You already know that a red should be served in a different glass than champagne, but you might not appreciate the difference in a glass designed to hold a strong red and one made to bring out the best of a dry white. In fact, varietal specific wine glasses make a huge difference, and you’ll never truly appreciate a fine wine without using the right one.
What Goes into a Wine Glass?
Each wine glass includes:
- Stem: Provides a way to hold your wine glass without transferring the heat from your hands to the wine or creating smudges on the bowl.
- Bowl: Dictates the amount of surface area that wine will enjoy. Some wines work well when allowed to breathe as much as possible, while others require only a very small amount of surface area. Bowl shape plays an important role in capturing the wine’s aroma and flavour.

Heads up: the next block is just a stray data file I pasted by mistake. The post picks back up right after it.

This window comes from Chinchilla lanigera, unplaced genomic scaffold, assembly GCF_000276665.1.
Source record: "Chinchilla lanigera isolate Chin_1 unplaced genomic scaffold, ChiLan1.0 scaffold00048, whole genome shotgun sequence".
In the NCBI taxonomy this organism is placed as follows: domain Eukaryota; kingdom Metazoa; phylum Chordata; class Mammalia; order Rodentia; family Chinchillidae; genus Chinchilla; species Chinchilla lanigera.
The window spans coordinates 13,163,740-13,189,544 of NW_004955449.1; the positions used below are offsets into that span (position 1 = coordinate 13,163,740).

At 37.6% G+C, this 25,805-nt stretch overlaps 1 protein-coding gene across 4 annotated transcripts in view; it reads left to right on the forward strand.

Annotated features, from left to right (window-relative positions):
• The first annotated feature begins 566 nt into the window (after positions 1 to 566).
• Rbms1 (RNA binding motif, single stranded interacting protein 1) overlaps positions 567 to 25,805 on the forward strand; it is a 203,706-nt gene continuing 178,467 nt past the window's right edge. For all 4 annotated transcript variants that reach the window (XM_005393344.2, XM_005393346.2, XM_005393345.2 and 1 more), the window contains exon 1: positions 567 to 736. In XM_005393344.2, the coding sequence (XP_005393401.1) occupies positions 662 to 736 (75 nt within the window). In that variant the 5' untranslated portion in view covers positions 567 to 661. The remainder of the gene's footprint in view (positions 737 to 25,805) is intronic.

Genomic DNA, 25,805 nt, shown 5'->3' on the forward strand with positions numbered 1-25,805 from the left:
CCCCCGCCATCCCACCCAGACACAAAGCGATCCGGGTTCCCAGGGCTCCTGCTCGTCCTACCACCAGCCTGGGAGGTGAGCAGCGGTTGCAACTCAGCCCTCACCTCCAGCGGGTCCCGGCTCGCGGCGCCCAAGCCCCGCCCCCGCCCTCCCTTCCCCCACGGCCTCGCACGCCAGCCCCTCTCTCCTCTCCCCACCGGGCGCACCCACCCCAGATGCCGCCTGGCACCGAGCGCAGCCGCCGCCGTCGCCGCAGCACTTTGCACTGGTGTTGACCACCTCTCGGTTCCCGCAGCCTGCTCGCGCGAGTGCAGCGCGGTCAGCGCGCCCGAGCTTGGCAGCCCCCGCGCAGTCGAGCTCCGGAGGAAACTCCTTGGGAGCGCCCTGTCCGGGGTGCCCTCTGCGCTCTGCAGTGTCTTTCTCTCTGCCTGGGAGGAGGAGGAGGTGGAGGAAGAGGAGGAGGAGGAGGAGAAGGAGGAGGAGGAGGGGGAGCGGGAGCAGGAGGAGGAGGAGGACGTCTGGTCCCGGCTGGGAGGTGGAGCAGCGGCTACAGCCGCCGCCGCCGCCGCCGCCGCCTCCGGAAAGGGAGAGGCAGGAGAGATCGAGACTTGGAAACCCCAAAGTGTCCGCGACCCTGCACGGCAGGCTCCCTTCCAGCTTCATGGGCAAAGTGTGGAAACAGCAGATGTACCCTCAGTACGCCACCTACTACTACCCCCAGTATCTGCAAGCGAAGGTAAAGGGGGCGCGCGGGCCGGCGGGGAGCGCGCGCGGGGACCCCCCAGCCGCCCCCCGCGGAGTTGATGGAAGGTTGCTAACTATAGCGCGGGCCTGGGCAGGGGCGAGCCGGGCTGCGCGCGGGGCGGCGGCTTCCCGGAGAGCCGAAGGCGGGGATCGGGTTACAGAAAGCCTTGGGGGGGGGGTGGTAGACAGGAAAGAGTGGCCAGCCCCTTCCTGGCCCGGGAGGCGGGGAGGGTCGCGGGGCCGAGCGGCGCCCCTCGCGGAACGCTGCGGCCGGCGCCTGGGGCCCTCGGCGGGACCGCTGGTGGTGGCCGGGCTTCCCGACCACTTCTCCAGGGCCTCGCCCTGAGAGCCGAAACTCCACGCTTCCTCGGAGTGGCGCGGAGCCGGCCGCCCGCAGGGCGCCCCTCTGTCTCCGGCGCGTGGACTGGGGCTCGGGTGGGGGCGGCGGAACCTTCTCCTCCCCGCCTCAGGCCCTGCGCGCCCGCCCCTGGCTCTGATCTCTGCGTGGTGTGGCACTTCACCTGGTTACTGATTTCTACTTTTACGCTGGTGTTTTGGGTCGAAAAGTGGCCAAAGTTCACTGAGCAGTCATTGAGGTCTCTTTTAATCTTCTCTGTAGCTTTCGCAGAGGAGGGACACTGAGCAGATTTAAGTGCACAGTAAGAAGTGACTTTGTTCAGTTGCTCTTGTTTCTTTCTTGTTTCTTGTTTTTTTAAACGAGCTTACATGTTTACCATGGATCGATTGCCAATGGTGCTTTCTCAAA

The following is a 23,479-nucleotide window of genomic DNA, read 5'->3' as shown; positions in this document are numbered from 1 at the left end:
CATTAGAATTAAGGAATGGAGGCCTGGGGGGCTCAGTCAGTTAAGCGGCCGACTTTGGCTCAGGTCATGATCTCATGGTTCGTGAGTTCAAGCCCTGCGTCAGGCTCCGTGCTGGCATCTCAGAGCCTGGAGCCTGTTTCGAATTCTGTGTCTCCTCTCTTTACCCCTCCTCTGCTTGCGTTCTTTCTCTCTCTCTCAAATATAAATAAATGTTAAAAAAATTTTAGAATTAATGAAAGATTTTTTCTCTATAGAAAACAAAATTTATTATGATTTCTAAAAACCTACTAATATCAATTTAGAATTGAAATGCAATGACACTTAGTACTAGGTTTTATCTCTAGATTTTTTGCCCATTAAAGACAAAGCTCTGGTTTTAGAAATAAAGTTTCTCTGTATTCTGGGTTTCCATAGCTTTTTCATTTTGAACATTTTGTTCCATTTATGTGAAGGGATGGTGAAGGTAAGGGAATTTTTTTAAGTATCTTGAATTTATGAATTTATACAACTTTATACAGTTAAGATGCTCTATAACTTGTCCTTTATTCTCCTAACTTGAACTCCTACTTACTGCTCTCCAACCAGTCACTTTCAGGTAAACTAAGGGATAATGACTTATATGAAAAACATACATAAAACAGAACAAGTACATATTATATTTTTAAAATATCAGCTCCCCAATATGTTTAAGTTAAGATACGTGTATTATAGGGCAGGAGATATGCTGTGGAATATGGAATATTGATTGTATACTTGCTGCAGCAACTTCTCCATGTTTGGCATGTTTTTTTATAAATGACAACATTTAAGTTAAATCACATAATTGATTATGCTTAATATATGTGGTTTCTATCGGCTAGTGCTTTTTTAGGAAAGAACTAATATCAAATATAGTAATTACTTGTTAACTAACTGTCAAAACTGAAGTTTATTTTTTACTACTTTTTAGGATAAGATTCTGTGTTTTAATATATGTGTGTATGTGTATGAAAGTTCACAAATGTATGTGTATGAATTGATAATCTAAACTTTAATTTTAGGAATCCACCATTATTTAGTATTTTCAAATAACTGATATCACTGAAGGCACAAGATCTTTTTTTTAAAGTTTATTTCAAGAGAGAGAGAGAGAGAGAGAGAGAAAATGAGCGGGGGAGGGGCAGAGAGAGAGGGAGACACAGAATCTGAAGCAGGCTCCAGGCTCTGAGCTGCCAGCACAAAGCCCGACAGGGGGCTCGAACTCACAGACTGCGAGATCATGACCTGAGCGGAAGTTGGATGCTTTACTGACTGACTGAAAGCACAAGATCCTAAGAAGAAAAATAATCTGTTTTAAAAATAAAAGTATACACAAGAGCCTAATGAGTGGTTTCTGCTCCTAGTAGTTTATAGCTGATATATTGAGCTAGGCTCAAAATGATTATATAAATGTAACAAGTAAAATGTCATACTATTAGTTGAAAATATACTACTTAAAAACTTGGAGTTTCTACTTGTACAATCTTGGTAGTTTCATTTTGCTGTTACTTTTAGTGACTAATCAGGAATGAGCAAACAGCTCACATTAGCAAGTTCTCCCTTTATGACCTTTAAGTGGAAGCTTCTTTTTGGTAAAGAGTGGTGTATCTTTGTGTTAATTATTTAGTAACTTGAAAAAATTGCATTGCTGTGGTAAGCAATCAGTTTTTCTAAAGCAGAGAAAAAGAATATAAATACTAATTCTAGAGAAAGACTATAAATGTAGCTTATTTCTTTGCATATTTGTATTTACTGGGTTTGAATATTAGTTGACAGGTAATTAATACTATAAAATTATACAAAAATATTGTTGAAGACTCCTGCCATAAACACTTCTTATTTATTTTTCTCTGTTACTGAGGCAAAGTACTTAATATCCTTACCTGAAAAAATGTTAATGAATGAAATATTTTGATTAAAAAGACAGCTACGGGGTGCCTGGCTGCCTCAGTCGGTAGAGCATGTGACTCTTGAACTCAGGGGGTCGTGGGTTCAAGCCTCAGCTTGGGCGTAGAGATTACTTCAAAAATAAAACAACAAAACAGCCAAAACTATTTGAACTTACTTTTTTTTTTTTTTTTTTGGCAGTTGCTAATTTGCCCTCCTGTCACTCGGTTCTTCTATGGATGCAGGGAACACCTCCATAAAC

- Rim: The thickness of the rim affects how the wine flows as you take a drink.
Variations to the stem, bowl, and rim will affect the bouquet, texture, flavour, and finish of the wine.
For example, let’s consider a typical red, perhaps a Bordeaux or Merlot. Serving it in a glass with a full-size bowl with a tapered top helps perfectly balance the high degree of tannins and the fruitier flavours. In contrast, a Pinot Noir needs a wider bowl that tulips towards the rim to highlight flavours and moderate the wine’s naturally high acidity. A champagne flute is tall and thin to draw attention to the drink’s delicate bouquet and complex flavours; it also serves to keep the bubbles around longer.
A single glass type can be fine, but a set of varietal glasses should be seen as a necessity if you want to fully engage your palette and develop your taste.